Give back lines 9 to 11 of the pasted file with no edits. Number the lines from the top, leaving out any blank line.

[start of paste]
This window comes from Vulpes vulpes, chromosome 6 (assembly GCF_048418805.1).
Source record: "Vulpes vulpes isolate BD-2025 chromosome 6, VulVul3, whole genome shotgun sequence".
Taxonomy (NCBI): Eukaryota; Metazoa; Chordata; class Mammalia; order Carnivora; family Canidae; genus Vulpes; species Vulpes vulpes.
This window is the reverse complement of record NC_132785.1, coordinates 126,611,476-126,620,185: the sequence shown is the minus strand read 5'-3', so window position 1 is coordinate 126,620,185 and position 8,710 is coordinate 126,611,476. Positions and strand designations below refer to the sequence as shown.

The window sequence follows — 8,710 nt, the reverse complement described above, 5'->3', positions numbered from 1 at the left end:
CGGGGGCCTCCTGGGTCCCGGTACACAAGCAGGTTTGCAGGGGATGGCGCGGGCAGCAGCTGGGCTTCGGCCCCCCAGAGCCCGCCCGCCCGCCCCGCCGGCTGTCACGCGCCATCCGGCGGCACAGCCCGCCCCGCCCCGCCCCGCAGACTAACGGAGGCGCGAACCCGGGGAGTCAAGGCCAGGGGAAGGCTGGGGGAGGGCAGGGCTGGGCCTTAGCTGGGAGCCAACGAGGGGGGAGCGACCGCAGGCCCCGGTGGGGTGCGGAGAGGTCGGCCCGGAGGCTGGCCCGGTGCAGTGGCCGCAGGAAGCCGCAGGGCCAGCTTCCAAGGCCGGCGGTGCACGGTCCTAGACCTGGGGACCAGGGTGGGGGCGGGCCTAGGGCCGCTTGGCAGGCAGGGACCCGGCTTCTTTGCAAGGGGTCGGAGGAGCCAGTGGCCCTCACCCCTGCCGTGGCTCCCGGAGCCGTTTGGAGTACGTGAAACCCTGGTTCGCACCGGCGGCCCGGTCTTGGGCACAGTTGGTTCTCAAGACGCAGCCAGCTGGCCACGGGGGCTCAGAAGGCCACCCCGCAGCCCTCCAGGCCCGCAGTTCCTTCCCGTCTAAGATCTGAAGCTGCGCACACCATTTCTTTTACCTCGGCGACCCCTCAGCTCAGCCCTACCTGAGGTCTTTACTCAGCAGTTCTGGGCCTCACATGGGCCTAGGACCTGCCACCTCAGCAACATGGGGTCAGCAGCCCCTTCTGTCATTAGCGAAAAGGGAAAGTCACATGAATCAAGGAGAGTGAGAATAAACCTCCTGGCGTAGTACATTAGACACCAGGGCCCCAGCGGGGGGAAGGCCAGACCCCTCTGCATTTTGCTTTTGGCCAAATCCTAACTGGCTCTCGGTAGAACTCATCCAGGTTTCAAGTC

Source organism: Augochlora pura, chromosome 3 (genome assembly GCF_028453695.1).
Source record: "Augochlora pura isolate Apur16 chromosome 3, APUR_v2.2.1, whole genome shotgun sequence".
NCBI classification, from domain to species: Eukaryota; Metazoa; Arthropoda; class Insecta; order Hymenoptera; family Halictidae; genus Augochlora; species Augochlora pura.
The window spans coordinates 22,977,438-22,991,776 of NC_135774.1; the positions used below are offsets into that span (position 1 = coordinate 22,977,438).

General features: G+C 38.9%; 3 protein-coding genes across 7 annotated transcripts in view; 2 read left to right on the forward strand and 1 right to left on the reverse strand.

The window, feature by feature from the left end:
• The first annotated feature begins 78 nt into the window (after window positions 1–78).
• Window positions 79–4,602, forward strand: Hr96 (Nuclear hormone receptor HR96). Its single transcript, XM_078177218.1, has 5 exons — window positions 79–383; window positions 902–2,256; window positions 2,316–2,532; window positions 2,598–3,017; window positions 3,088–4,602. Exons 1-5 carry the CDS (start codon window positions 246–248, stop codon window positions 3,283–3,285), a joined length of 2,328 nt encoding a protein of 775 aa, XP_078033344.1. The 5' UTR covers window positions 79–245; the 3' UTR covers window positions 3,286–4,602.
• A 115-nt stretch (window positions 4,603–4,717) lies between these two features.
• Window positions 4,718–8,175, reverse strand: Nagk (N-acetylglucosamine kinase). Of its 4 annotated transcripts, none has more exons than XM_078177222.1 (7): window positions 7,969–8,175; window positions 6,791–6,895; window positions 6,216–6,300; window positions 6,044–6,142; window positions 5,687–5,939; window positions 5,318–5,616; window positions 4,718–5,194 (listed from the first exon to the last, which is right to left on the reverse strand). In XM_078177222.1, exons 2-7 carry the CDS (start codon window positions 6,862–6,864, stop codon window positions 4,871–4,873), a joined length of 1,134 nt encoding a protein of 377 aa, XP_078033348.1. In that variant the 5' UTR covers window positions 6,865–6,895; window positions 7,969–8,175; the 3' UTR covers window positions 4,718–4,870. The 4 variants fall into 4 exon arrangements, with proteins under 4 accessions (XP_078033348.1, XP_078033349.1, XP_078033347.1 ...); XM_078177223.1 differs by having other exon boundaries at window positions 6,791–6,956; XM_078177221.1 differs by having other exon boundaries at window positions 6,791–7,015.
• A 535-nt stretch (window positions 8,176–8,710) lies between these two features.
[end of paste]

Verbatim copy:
NCBI classification, from domain to species: Eukaryota; Metazoa; Arthropoda; class Insecta; order Hymenoptera; family Halictidae; genus Augochlora; species Augochlora pura.
The window spans coordinates 22,977,438-22,991,776 of NC_135774.1; the positions used below are offsets into that span (position 1 = coordinate 22,977,438).

General features: G+C 38.9%; 3 protein-coding genes across 7 annotated transcripts in view; 2 read left to right on the forward strand and 1 right to left on the reverse strand.